CARLSON:  The question that keeps recurring to me is really a happy one.  How exactly did a school bus fall 60 odd feet on the bridge and no one was killed? What happened?

BREWER:  You know, I was talking to someone - one of the first people on the scene when that school bus first landed.  He said he was walking under the bridge.  He could hear the screaming of people.  He heard the bridge move and he came up on top.  He didn‘t actually go out onto the bridge, but he came up high.  And as he listened to these children, he whistled as loudly as he can and he says, if you can hear me, get out, start walking toward me. 

We know there were already good samaritans at that bus that opened up the back door of that school bus and helped those children to safety.  Now, there were some injuries.  Some of the kids did get hurt, but nothing serious, no life threatening injuries from that school bus.  That seems to be the uplifting survival story out of all of this.

CARLSON:  It is just absolutely remarkable.  So just to recap to people who are tuning in right now, Contessa.  There are four dead, we know for certain.  How many are missing?

BREWER:  They have not given us solid numbers.  They know at least 20 people are missing.  According to some reports, as many as 30.  But trying to nail down the officials on how many people are missing has been difficult because they simply don‘t know how many cars are in the rivers. 

When they first sent divers down today, the divers were trying to identify the cars on the basis of their license plate.  And I said before, only being able to see through the water a foot in front of them, we know one car got identified by sonar.  But at this point, they don‘t know how many cars are in the river.  Some of them are buried completely under water and then under the debris from the bridge.  So 20 or so missing, 80 or so injured, but those numbers are still flexible.  They are expecting the death toll of course to rise from four.  But right now, officially, it stands at four. 

CARLSON:  Contessa Brewer, on the scene in Minneapolis.  We‘ll check in with you later in the hour.  Contessa, thanks a lot.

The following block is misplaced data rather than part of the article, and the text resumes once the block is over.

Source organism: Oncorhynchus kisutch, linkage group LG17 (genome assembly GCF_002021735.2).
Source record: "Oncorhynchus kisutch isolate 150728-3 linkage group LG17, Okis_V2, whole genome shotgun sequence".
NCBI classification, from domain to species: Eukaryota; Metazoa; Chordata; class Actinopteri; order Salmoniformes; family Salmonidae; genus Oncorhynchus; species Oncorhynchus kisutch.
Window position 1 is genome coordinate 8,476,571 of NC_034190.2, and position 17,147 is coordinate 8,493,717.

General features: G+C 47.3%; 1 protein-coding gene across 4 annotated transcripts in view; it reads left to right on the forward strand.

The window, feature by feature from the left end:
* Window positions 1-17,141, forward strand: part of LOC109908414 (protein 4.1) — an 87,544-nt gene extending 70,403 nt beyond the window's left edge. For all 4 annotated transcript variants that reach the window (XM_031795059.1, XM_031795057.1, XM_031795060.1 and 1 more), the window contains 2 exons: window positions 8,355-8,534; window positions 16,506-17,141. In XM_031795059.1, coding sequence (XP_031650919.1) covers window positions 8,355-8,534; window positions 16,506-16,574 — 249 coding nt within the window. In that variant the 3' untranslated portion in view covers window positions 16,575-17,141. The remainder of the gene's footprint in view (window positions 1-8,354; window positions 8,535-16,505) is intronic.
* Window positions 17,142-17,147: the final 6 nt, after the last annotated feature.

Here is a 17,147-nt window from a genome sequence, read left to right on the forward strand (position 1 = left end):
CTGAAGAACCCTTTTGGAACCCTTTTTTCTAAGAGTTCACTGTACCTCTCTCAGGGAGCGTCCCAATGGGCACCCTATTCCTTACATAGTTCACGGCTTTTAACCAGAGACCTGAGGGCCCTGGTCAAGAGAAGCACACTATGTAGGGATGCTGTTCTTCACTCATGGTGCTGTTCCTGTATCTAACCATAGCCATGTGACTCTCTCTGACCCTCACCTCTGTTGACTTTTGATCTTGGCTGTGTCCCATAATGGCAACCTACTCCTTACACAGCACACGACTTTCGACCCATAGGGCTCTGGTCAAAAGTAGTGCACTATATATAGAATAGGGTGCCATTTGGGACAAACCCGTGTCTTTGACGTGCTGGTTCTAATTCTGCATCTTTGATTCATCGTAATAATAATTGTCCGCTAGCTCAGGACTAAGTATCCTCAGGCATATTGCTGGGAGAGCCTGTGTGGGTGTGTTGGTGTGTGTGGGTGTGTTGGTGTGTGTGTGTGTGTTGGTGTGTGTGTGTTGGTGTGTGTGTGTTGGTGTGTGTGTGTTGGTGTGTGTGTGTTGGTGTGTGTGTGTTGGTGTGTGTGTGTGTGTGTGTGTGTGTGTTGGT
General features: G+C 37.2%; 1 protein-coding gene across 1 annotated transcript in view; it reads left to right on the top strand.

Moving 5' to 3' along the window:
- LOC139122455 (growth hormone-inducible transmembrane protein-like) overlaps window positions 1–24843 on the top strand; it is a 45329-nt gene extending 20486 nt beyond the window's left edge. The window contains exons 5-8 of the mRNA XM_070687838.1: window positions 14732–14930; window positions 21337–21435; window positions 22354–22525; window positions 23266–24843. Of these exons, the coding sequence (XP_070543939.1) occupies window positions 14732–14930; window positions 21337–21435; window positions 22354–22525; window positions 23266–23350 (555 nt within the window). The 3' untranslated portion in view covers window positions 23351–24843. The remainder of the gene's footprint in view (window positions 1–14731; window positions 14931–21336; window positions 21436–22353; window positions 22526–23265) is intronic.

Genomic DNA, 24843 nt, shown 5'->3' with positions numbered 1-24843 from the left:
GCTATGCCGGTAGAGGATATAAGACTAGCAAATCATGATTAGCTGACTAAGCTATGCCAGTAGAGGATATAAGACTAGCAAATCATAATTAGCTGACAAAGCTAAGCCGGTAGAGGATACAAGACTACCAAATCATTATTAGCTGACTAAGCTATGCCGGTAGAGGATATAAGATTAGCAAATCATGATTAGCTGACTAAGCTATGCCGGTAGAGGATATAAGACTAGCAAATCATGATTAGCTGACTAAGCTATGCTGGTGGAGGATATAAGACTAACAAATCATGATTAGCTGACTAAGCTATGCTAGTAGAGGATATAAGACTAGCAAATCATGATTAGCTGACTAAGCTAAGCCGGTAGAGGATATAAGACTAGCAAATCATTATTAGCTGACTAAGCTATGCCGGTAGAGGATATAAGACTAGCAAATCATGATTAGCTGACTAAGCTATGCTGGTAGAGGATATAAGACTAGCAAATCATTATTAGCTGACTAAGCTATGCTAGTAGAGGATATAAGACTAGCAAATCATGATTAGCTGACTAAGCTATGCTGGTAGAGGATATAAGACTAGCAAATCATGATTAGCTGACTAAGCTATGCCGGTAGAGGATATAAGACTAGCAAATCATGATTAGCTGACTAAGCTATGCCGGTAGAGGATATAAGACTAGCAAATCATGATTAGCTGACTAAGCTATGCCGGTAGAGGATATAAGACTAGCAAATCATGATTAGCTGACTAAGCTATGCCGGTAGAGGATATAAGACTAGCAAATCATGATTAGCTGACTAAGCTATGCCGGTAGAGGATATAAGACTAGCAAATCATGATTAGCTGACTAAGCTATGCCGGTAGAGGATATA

Next, an eye witness account from a man who watched and photographed the bridge collapse from his apartment next door.

Then later in the show, Hillary Clinton on the war she voted for, supported and then opposed.  We‘ll have the latest on her evolving positions.  That‘s next.

(COMMERCIAL BREAK)

CARLSON:  Eye witness accounts of the bridge collapse in Minneapolis have been pouring in over the last 24 hours, but few have been more compelling than that of Noah Kunin.  Mr. Kunin lives right next to the bridge and he watched in disbelief as he fell.  Still, he had the presence of mind to take some remarkable photographs.  He joins me now to share his experience and his pictures.  Noah, welcome.

NOAH KUNIN, EYEWITNESS:  Hi, good to be here.

CARLSON:  So tell me what you saw and where you were when you saw it.

KUNIN:  Sure.  Right over my shoulder you can see a billboard.  That billboard is on my building.  So I live exactly there, wedged between the 35W bridge and the Cedar Avenue Bridge.  And I was in the apartment with my girlfriend at which point it started to shake, very much like an after shock which I have lived through before.

CARLSON:  What started to shake?  Excuse me, your building started to shake?

KUNIN:  The entire building started to shake.  Immediately we went on to my roof‘s porch which faces directly into 35W and saw the tail end of the collapse.

CARLSON:  What did it look like?

KUNIN:  You know—when the Twin Towers came down, it was a sense that it was in slow motion, that it was falling much slower than it was - that time was going much slower.  It was the same effect.  There was no blast, no explosion, no shock waves, just a small poof as it settled into the river. 

CARLSON:  What did it sound like?

KUNIN:  It was actually very quiet.  It just sounded like rushing wind and a small impact noise at which point - we didn‘t wait any longer.  We slapped some clothes on and started sprinting to the river to help in any way we could.

CARLSON:  That‘s amazing.  Could you see people in the water?